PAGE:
How to become a music supervisor (with steps and skills)
Updated 1 May 2023
In various types of media, there are music supervisors who are responsible for the music-related elements of a production. These supervisors can therefore work in film, television, gaming, theatre or advertising. If you're interested in music supervision, understanding the requirements of the role can help you get the job you want. In this article, we explain what a music supervisor is, how to become a music supervisor, the responsibilities of the role and the key skills.
What is a music supervisor?
A music supervisor is a professional who's in charge of everything related to music for a production. The role involves a mixture of creative and organisational work. Music supervisors can have a role in generating creative ideas for accompanying visual work, working closely with directors, selecting composers, securing the rights to other music and budget management. This is a broad role with responsibilities that are going to vary significantly from one project to another.
How to become a music supervisor
Knowing how to become a music supervisor can help you get the role you want. Here are some steps to consider if you're interested in the role:
1. Get some A-levels
There are various routes which you can pursue to become a music supervisor, and some A-levels are usually going to be useful or necessary. The number of A-levels and the subjects may differ depending on the route you pursue. For instance, a university degree usually requires you to have at least two or three A-levels in relevant subjects. Alternatively, some apprenticeships or college courses may only require one or two A-levels or even just some GCSEs. Good subjects include music, business, information technology, drama, English and maths.
2. Complete a degree (optional)
One way of starting a career as a music supervisor is with a degree in a relevant subject. There typically aren't any bachelor's degrees in music supervision, but you have some closely-related options to consider. These include a degree in music business or music management, although other business or management degrees can also be useful. If your degree isn't specifically about music management, try to find elective modules which relate to music or media production.
If you have any work placement or internship opportunities as part of your degree, try to seek music production or supervision companies to get relevant experience. If you have any projects which allow you to choose topics of interest, these can also be good opportunities to learn about music.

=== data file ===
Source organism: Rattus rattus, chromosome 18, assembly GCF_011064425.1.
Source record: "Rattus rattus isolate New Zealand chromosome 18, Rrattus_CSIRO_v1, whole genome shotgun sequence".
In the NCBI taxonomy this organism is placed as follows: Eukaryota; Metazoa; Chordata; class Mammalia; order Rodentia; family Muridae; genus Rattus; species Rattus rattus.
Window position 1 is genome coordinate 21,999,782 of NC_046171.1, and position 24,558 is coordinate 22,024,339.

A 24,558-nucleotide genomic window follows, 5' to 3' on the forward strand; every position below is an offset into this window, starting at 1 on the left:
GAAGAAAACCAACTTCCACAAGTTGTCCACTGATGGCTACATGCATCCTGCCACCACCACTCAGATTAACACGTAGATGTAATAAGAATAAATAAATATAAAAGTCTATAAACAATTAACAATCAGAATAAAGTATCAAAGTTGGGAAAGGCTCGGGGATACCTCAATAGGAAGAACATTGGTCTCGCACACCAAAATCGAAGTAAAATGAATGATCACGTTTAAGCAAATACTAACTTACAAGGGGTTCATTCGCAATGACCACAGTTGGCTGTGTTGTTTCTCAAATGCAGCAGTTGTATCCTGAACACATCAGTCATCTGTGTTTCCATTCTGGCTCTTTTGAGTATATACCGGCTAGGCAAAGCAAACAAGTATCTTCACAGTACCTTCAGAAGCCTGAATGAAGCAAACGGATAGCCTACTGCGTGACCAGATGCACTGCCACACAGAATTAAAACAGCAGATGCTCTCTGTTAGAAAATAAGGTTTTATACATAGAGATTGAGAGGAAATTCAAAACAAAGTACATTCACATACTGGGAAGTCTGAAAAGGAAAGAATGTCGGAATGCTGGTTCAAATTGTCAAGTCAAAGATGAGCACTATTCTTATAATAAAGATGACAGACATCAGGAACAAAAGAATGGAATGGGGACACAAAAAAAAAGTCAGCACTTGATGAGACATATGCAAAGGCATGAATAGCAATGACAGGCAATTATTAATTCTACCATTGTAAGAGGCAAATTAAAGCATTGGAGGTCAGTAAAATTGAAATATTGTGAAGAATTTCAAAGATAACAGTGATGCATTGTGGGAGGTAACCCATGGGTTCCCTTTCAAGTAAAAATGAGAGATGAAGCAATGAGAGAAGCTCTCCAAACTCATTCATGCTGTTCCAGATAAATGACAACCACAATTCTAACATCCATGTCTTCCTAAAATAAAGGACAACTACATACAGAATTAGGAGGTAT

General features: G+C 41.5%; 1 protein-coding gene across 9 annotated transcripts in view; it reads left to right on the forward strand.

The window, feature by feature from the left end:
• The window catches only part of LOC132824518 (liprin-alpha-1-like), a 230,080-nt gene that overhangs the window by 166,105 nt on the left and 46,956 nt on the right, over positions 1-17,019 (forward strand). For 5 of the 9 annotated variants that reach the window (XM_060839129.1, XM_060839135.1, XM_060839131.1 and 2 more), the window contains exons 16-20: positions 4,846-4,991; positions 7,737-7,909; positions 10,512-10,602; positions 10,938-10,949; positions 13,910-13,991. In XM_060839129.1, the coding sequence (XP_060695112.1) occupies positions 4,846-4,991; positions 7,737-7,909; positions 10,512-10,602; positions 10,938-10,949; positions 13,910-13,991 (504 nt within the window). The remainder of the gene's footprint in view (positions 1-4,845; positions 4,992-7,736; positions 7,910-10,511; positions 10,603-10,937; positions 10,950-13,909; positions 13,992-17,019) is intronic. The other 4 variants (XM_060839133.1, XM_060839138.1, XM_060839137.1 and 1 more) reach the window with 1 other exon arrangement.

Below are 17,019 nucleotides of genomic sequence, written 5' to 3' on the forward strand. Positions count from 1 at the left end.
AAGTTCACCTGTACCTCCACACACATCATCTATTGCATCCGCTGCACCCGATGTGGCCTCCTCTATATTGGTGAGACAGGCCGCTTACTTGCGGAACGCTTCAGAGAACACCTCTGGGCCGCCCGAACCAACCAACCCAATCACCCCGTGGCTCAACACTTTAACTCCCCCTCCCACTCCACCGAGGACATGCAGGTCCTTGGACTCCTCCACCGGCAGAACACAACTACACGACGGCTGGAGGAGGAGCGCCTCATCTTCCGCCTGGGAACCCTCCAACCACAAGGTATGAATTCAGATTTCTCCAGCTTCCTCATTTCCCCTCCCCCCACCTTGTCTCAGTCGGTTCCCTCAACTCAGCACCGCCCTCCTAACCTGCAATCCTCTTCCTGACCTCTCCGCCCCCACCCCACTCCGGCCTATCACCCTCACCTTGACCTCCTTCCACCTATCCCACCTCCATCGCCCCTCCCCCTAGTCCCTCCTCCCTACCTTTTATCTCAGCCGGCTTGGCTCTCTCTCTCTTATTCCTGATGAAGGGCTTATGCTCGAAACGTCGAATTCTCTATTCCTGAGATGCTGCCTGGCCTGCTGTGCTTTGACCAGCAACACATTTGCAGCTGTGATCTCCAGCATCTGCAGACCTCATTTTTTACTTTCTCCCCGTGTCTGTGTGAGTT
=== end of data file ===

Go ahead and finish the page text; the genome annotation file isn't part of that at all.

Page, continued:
3. Seek training courses (optional)
Since a full degree isn't always necessary for a career in music supervision, a relevant course can be a good alternative if you want to save time. You can look for dedicated music supervision courses or similar training related to media supervision and management. A good place to start is with potential employers, who may suggest certain training courses or even provide them.
4. Acquire experience
Entry-level work is a good place to start for aspiring music supervisors. Although a degree or training can be useful, this isn't always necessary. In some cases, these qualifications can allow you to start with more responsibilities. Look for work that allows you to work under a music supervisor as an assistant. Some production companies may also offer useful roles related to organising musical productions, allowing you to gain relevant experience and learn more about music and the industry. Since many music supervisors are freelancers who work on a project basis, you may also work similarly in many cases.
5. Apply for music supervisor jobs
Once you've got some experience working with or under a music supervisor, you can start to look for opportunities to become one. Your experience in the field might've brought you some contacts through networking, which can help you identify potential jobs. A lot of music supervisor work is freelance, so prepare to work on a per-project basis. Initially, you may find work on smaller projects, and then move on to bigger projects with more substantial budgets as you gain experience and boost your CV.
Responsibilities of a music supervisor
Here are some of the common responsibilities of a music supervisor.